In a nutshell, our protagonist runs away from an unwanted arranged marriage by pretending to be her servant Adelaide. Adelaide has been invited to join the Glittering Court, a kind of a finishing school / brothel where poor but pretty women are educated and polished up in order to be sold off to the growing number of noblemen in ‘The New World’. The only problem is that ‘Adelaide’ already knows everything there is to know about being a lady and mustn’t be discovered.

I like Richelle Mead’s writing a lot; it feels so effortless making it easy to get swept away, which is what happened here. In fact it was going pretty great, along with a nice potential love interest between Adelaide and Cedric – until that is – we’re hit with a whole religious angels-vs-demons-secret-heathen-backstory/infodump thing. Ugh.

I mean, the religions were touched on very briefly at the beginning and I realised that the Glittering Court wasn’t just a case of being set in the past, but in a different world,  yet it still felt very out of the blue and unnecessary to me. I thought it was a perfectly good story without trying to put a fantasy spin on it.

Overall, The Glittering Court was enjoyable, but not without its faults. The world-building wasn’t thorough enough for me and it felt confused. The fantasy elements seemed to have been dumped in at the last minute.

However, it was still fun and I’m interested to see if the companion novels shed more light on what Mead was trying to achieve here.

unicorn rating 3

 

Bizarro High: Sanctuary Bay by Laura J. Burns & Melinda Metz #YAReview

sanctuarybay

Title: Sanctuary Bay
Author: Laura J. Burns & Melinda Metz
Series: N/A
Format: Digital ARC, 320 pages
Publication Details: January 19th 2016 by St. Martin’s Griffin (USA) // February 13th (UK)
Genre(s): YA; Thriller; Mystery
Disclosure? Yep! I received an advance copy in exchange for an HONEST review.

Goodreads // Purchase

When Sarah Merson receives the opportunity of a lifetime to attend the most elite prep school in the country-Sanctuary Bay Academy-it seems almost too good to be true. But, after years of bouncing from foster home to foster home, escaping to its tranquil setting, nestled deep in Swans Island, couldn’t sound more appealing.

Swiftly thrown into a world of privilege and secrets, Sarah quickly realizes finding herself noticed by class charmer, Nate, as well as her roommate’s dangerously attentive boyfriend, Ethan, are the least of her worries. When her roommate suddenly goes missing, she finds herself in a race against time, not only to find her, but to save herself and discover the dark truth behind Sanctuary Bay’s glossy reputation.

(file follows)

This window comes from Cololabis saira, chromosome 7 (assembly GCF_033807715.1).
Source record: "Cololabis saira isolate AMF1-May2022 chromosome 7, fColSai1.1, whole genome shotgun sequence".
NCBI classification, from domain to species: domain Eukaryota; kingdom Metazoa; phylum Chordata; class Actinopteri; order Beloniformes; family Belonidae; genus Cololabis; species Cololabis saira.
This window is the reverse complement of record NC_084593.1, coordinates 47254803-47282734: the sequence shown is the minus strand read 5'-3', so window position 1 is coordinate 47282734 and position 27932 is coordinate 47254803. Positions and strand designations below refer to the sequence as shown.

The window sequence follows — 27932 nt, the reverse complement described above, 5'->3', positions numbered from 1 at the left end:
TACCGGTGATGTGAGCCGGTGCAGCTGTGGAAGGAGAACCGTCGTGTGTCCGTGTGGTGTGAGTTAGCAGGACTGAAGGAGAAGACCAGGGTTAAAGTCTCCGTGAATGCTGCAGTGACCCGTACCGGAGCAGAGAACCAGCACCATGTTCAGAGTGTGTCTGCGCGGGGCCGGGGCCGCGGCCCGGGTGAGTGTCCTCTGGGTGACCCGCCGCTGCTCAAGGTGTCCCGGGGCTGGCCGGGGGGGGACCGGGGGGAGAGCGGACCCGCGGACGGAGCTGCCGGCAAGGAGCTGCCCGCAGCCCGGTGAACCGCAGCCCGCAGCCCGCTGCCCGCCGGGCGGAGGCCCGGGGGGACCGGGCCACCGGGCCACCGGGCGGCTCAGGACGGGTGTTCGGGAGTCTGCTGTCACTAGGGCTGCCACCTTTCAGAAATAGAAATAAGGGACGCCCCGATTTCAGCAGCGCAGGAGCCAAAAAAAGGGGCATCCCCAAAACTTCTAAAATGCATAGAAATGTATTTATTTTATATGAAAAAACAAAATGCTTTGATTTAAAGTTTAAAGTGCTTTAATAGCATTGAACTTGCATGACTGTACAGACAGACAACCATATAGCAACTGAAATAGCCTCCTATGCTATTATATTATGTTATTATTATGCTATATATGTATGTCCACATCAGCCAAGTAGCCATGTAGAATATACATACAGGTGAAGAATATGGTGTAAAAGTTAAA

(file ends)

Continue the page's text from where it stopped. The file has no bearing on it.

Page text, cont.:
Review

I fell in love with the cover of this book instantly, and when I read that co-author Melinda Metz was one of the writers of Roswell (one of my favourite TV shows of all time – no shame!), I knew I had to read it.

I wasn’t really sure what to expect from the premise though. The elite prep school part appealed to me, and I assumed the story would follow the mystery of the missing room-mate, but Sanctuary Bay was SO much more than that.

Protagonist Sarah is really interesting character. She witnessed her parents getting killed when she was just three, and she remembers it vividly. Everyone tells her that it’s impossible to remember at such an early age, but Sarah knows that her brain works differently to other people’s.

Sarah has grown-up in foster homes, some good, some terrible. She considers herself pretty poor, and she’s determined to make something of herself. When she’s offered a scholarship out of the blue to the most elite prep school in the country, it’s practically a miracle. But Sarah wants to believe her luck has changed, and feels that she deserves this great opportunity, so she’s determined not to mess it up.

But of course, if something’s too good to be true, there’s usually a reason. And Sanctuary Bay is definitely not your average school.

Marketed as a ‘full-immersion’ school, in which pupils can never leave (it’s on an island so they really, really, can’t), or have any contact with the outside world including family, apart from being allowed monthly care packages to arrive through the post.

The students are therefore quick to form bonds. At first Sarah is blindsided by how friendly everyone is, and she soon feels like part a family – something she has longed for her whole life. But it’s not long until things start getting weird. She’s initiated into a secret society whose ‘missions’ get weirder and weirder. And then her room-mate goes missing and Sarah is stuck between loyalty to her brothers and sisters, her own sanity, and the truth.

There is so much more to this story as well. I absolutely loved Sanctuary Bay and couldn’t put it down! I liked the contrast between the futuristic-type technology at the school and that part of it was built on a POW camp, and how all of this is woven into a great mystery.

The setting was awesome, I couldn’t fault the writing, and it was a fast-paced, thrill-ride.

I’m extremely happy and impressed at how the YA genre has evolved over the last ten years, and it’s all down to diverse, unique, and exciting books like this one. Success all round.

If Sanctuary Bay is anything to go by, 2016 is going to be another great year for YA…have ALL the unicorns!

unicorn rating